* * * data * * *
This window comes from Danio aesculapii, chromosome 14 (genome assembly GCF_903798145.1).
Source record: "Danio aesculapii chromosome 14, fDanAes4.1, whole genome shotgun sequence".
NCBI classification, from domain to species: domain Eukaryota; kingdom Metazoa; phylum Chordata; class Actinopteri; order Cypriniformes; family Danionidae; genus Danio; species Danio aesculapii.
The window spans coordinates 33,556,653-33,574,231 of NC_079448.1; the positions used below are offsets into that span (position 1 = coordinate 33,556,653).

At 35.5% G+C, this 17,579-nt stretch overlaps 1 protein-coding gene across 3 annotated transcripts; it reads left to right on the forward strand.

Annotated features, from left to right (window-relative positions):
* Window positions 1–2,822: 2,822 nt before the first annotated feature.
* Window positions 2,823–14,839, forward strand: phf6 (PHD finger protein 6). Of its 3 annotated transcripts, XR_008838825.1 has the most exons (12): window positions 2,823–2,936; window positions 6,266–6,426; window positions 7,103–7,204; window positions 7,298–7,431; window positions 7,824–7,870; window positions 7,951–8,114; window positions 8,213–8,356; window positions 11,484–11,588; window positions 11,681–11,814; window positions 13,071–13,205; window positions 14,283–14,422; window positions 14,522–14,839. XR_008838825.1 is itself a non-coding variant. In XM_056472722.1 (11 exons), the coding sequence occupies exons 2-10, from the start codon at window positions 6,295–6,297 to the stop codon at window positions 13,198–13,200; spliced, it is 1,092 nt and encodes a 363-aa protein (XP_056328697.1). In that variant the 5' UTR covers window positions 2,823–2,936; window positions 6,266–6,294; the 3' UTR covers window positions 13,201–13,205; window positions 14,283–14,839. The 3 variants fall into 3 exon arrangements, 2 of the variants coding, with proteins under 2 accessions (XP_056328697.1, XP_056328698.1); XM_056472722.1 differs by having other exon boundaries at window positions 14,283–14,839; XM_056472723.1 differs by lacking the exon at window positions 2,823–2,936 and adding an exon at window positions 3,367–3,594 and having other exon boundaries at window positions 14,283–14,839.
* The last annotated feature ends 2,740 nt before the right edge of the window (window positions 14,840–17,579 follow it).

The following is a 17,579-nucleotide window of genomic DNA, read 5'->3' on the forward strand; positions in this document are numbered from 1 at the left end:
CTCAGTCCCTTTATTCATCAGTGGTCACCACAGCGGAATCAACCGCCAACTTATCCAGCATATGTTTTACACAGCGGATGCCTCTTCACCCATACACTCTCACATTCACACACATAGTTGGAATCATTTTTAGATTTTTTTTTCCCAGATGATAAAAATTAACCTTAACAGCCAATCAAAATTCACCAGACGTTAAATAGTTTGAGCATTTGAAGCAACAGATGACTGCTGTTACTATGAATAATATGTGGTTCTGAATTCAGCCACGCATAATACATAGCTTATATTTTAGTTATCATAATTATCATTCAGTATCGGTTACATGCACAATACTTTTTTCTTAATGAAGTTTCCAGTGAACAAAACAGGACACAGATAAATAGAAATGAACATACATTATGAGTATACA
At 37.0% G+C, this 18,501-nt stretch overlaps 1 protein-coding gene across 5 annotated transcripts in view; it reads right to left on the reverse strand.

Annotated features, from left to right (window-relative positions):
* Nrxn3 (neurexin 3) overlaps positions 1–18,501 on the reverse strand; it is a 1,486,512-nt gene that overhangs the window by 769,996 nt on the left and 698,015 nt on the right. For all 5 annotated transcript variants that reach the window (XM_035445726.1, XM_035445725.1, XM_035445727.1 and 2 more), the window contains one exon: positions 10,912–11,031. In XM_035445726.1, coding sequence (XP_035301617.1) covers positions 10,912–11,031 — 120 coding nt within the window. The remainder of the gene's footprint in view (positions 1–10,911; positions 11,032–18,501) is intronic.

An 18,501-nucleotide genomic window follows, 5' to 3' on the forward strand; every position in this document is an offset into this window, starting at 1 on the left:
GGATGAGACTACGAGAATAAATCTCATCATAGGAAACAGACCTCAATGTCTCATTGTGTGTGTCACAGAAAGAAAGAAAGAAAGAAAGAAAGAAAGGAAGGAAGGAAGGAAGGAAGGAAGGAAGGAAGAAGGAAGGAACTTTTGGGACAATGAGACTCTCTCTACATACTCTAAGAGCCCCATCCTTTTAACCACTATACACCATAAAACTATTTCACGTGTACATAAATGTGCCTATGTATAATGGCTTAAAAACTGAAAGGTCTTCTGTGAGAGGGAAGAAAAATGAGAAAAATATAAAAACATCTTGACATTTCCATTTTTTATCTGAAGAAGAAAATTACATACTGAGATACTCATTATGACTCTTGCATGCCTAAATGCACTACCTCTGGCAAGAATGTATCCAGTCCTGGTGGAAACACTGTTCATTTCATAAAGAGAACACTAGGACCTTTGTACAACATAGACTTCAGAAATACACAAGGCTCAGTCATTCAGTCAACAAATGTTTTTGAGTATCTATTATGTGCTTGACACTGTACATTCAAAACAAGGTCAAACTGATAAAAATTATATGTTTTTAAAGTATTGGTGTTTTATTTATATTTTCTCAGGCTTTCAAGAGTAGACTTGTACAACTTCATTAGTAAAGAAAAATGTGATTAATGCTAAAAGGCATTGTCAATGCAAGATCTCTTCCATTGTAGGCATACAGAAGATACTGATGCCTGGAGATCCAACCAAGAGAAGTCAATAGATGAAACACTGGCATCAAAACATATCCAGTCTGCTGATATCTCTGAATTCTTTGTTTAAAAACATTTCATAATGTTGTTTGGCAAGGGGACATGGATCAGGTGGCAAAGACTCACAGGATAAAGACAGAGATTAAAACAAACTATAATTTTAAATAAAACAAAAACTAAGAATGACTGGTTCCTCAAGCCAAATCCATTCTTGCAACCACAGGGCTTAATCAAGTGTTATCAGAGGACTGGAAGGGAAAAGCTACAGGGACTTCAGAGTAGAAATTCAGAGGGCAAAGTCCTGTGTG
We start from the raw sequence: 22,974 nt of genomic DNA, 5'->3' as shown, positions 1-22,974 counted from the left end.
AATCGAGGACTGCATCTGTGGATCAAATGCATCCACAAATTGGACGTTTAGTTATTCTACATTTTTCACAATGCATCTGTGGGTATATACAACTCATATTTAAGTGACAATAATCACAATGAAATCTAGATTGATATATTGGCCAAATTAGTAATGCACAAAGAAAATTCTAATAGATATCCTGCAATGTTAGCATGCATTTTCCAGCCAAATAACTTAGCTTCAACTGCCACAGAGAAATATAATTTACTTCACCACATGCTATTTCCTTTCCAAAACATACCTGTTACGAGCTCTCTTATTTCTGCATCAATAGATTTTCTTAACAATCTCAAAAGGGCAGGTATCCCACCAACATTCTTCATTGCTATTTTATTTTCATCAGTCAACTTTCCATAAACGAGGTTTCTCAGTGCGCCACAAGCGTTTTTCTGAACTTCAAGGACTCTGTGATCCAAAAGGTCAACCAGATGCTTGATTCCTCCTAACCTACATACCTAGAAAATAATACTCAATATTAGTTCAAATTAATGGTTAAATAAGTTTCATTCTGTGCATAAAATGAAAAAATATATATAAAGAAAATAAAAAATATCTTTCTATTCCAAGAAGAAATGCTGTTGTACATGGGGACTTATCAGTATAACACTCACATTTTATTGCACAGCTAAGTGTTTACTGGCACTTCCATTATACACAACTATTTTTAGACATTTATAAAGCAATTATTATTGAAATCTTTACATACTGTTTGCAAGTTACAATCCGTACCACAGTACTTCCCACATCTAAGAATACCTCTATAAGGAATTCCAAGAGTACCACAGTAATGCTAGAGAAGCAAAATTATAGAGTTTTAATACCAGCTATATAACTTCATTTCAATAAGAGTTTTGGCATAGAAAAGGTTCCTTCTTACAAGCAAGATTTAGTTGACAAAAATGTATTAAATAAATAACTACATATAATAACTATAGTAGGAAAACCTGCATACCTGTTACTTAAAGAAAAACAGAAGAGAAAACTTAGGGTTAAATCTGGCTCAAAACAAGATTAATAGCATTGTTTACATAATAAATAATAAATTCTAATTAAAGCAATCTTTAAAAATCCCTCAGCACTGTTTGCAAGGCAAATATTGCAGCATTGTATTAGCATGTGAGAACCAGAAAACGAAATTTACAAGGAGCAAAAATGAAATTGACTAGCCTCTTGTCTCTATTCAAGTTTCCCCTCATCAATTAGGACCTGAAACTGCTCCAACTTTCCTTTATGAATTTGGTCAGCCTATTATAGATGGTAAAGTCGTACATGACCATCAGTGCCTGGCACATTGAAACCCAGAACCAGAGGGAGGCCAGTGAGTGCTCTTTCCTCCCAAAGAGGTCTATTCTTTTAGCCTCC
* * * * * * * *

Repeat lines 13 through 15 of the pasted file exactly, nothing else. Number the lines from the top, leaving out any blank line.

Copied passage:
Annotated features, from left to right (window-relative positions):
* Nrxn3 (neurexin 3) overlaps positions 1–18,501 on the reverse strand; it is a 1,486,512-nt gene that overhangs the window by 769,996 nt on the left and 698,015 nt on the right. For all 5 annotated transcript variants that reach the window (XM_035445726.1, XM_035445725.1, XM_035445727.1 and 2 more), the window contains one exon: positions 10,912–11,031. In XM_035445726.1, coding sequence (XP_035301617.1) covers positions 10,912–11,031 — 120 coding nt within the window. The remainder of the gene's footprint in view (positions 1–10,911; positions 11,032–18,501) is intronic.

An 18,501-nucleotide genomic window follows, 5' to 3' on the forward strand; every position in this document is an offset into this window, starting at 1 on the left: